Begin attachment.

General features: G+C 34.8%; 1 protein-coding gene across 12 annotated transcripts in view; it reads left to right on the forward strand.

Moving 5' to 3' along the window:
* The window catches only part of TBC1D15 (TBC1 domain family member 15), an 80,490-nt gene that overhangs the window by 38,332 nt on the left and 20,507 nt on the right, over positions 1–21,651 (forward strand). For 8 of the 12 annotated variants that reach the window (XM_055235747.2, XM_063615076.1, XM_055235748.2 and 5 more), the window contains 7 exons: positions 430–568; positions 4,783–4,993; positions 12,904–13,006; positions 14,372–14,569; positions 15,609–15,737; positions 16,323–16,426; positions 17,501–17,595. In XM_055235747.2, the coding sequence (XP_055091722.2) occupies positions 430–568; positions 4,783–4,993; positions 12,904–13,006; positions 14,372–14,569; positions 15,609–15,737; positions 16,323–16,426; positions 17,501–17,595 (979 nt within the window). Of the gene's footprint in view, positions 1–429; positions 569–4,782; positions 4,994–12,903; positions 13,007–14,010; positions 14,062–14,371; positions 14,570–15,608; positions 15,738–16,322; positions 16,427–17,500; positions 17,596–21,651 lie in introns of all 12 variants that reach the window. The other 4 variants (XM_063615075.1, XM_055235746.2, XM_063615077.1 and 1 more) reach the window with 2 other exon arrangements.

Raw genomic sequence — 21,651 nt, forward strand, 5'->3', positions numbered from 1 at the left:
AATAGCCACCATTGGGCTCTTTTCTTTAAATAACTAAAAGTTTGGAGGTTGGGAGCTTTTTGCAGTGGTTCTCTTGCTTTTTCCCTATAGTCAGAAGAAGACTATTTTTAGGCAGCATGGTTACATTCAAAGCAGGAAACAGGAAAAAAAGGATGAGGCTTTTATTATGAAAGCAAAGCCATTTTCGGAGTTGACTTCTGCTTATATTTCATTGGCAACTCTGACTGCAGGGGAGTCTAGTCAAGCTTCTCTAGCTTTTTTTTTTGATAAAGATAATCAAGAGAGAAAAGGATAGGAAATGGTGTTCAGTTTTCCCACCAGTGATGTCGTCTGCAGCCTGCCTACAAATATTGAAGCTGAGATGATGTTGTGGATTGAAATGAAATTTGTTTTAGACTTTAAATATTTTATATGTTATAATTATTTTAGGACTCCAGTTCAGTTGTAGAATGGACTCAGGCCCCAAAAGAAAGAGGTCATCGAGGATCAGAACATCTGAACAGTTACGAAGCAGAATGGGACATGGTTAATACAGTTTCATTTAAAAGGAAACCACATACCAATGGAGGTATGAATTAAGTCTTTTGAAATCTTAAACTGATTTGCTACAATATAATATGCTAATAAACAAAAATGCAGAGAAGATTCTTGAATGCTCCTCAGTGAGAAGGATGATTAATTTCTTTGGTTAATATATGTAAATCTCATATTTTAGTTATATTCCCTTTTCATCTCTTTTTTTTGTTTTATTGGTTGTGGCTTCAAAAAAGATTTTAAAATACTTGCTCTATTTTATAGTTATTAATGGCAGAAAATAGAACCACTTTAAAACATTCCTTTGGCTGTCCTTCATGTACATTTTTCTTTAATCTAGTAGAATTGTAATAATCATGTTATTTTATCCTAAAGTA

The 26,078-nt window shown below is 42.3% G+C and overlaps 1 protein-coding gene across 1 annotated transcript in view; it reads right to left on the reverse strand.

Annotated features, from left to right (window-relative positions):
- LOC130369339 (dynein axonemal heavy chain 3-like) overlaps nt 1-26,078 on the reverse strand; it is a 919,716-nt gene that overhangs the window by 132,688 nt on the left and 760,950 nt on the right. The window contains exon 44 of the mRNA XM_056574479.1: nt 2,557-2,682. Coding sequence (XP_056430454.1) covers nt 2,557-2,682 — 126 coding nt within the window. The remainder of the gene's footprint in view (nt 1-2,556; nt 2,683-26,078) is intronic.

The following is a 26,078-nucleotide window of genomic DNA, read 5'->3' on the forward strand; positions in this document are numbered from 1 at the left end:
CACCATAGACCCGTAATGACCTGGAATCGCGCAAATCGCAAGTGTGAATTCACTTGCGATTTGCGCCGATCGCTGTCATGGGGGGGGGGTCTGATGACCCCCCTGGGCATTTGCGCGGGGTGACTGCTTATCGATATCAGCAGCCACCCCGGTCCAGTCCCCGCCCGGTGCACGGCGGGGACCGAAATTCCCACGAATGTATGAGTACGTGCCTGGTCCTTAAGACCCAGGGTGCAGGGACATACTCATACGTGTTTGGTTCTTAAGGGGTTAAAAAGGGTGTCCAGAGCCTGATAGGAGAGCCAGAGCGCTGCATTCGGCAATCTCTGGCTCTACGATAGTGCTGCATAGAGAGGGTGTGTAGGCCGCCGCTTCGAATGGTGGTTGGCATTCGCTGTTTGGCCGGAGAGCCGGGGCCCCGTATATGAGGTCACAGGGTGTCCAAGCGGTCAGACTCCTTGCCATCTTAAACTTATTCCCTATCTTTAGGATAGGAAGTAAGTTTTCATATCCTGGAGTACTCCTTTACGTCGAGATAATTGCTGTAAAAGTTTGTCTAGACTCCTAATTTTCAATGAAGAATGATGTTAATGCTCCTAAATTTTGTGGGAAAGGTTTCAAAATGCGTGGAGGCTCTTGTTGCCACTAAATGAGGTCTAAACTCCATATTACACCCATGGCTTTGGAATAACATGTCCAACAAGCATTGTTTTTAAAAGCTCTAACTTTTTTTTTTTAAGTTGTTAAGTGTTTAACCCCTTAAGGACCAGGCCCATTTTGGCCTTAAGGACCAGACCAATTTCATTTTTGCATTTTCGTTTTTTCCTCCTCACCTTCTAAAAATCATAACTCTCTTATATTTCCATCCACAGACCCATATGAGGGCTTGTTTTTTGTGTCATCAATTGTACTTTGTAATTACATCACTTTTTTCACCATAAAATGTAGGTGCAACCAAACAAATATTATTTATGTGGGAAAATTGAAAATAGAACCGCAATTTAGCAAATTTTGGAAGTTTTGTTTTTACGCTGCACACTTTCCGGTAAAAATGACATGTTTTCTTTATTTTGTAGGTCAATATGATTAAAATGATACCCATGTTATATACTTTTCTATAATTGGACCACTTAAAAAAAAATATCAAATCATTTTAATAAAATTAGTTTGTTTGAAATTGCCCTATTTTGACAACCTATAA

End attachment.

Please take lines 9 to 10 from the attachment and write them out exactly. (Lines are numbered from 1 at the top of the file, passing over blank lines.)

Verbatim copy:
The following is a 26,078-nucleotide window of genomic DNA, read 5'->3' on the forward strand; positions in this document are numbered from 1 at the left end:
CACCATAGACCCGTAATGACCTGGAATCGCGCAAATCGCAAGTGTGAATTCACTTGCGATTTGCGCCGATCGCTGTCATGGGGGGGGGGTCTGATGACCCCCCTGGGCATTTGCGCGGGGTGACTGCTTATCGATATCAGCAGCCACCCCGGTCCAGTCCCCGCCCGGTGCACGGCGGGGACCGAAATTCCCACGAATGTATGAGTACGTGCCTGGTCCTTAAGACCCAGGGTGCAGGGACATACTCATACGTGTTTGGTTCTTAAGGGGTTAAAAAGGGTGTCCAGAGCCTGATAGGAGAGCCAGAGCGCTGCATTCGGCAATCTCTGGCTCTACGATAGTGCTGCATAGAGAGGGTGTGTAGGCCGCCGCTTCGAATGGTGGTTGGCATTCGCTGTTTGGCCGGAGAGCCGGGGCCCCGTATATGAGGTCACAGGGTGTCCAAGCGGTCAGACTCCTTGCCATCTTAAACTTATTCCCTATCTTTAGGATAGGAAGTAAGTTTTCATATCCTGGAGTACTCCTTTACGTCGAGATAATTGCTGTAAAAGTTTGTCTAGACTCCTAATTTTCAATGAAGAATGATGTTAATGCTCCTAAATTTTGTGGGAAAGGTTTCAAAATGCGTGGAGGCTCTTGTTGCCACTAAATGAGGTCTAAACTCCATATTACACCCATGGCTTTGGAATAACATGTCCAACAAGCATTGTTTTTAAAAGCTCTAACTTTTTTTTTTTAAGTTGTTAAGTGTTTAACCCCTTAAGGACCAGGCCCATTTTGGCCTTAAGGACCAGACCAATTTCATTTTTGCATTTTCGTTTTTTCCTCCTCACCTTCTAAAAATCATAACTCTCTTATATTTCCATCCACAGACCCATATGAGGGCTTGTTTTTTGTGTCATCAATTGTACTTTGTAATTACATCACTTTTTTCACCATAAAATGTAGGTGCAACCAAACAAATATTATTTATGTGGGAAAATTGAAAATAGAACCGCAATTTAGCAAATTTTGGAAGTTTTGTTTTTACGCTGCACACTTTCCGGTAAAAATGACATGTTTTCTTTATTTTGTAGGTCAATATGATTAAAATGATACCCATGTTATATACTTTTCTATAATTGGACCACTTAAAAAAAAATATCAAATCATTTTAATAAAATTAGTTTGTTTGAAATTGCCCTATTTTGACAACCTATAA